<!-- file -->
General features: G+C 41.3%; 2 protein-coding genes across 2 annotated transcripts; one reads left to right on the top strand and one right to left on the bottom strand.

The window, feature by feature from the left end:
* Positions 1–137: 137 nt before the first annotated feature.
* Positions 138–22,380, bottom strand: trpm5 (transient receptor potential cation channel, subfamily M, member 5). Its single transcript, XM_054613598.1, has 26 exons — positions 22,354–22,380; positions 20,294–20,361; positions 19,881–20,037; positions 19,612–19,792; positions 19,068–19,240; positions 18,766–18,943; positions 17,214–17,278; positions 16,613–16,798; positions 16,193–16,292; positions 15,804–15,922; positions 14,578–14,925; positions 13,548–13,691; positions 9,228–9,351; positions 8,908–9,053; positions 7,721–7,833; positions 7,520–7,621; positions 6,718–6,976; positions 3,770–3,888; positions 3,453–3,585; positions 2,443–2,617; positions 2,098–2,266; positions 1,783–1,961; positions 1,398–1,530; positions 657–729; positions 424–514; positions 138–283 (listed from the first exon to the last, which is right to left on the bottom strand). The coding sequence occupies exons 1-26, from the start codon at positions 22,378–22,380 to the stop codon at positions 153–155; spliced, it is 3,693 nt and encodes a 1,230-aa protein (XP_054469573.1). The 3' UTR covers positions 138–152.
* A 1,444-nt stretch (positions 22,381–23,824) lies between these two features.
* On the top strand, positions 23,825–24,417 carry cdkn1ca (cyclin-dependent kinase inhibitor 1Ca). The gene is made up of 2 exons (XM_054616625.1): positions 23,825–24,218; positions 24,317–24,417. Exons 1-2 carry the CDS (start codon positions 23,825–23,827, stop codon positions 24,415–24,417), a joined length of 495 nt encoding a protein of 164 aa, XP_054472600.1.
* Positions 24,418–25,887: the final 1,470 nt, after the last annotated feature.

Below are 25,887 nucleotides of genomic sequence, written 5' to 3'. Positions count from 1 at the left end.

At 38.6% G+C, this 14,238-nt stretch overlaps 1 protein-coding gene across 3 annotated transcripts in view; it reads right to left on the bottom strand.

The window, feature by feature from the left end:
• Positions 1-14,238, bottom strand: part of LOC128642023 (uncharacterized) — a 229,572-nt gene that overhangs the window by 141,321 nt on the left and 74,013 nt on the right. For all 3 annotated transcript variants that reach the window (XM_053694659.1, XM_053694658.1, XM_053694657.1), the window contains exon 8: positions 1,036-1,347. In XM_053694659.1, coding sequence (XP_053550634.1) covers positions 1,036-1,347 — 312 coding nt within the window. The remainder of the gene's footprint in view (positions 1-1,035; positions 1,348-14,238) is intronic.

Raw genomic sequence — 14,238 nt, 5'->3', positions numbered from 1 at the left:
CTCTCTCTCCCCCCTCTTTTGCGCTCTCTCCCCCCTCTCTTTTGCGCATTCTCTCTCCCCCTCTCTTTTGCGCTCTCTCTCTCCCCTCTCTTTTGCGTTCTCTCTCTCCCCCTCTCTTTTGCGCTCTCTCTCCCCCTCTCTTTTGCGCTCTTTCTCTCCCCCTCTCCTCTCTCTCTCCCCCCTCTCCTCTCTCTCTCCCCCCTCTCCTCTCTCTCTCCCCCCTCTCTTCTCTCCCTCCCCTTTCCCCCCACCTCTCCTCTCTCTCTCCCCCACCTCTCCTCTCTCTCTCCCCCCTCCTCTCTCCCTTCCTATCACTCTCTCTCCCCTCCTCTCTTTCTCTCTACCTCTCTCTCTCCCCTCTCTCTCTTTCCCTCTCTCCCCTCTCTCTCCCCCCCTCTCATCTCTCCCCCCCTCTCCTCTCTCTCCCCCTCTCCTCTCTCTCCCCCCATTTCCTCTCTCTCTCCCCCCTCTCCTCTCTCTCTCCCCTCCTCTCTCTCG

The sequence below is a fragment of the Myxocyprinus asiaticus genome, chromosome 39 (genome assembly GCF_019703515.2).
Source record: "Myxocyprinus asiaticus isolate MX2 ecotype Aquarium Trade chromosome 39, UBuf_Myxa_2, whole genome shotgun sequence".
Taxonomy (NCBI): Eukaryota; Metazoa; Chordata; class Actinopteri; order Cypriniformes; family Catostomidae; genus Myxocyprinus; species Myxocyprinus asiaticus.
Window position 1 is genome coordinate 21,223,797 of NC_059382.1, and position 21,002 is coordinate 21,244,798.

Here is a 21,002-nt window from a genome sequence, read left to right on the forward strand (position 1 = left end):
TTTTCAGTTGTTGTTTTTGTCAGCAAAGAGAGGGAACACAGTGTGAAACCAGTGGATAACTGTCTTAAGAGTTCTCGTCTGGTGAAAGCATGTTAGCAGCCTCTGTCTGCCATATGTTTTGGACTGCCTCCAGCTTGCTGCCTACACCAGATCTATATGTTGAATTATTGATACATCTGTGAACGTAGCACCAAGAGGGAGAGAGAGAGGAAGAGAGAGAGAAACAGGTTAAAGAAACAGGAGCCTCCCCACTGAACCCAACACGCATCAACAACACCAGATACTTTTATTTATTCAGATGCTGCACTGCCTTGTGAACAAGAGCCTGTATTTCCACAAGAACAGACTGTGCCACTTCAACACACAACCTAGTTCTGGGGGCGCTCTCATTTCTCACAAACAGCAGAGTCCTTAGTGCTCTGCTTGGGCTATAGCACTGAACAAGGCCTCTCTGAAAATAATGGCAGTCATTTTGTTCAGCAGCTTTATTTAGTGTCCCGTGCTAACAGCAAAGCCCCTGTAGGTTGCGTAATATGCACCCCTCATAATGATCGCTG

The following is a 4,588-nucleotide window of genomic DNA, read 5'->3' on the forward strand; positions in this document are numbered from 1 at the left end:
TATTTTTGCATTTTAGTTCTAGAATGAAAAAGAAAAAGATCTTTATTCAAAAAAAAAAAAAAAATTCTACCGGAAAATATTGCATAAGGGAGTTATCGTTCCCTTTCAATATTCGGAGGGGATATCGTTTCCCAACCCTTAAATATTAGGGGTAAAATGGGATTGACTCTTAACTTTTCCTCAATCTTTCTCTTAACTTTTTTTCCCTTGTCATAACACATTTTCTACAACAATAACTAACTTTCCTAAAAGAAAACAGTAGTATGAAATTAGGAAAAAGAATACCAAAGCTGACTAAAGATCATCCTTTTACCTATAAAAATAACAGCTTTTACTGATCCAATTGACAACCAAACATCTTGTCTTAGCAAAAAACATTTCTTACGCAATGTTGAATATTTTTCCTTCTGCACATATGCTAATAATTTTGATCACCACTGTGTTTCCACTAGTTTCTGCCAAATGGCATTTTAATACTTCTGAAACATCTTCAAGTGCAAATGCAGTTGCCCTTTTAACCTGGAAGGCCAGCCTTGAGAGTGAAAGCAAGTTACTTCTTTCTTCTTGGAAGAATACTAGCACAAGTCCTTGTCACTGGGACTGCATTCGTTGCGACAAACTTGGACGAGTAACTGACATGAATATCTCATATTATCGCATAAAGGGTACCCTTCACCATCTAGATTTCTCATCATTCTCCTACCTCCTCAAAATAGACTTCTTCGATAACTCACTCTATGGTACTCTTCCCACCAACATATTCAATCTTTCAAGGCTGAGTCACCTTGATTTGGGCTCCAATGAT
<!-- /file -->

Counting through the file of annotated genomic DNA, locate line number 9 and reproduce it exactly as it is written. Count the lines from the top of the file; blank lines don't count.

At 38.6% G+C, this 14,238-nt stretch overlaps 1 protein-coding gene across 3 annotated transcripts in view; it reads right to left on the bottom strand.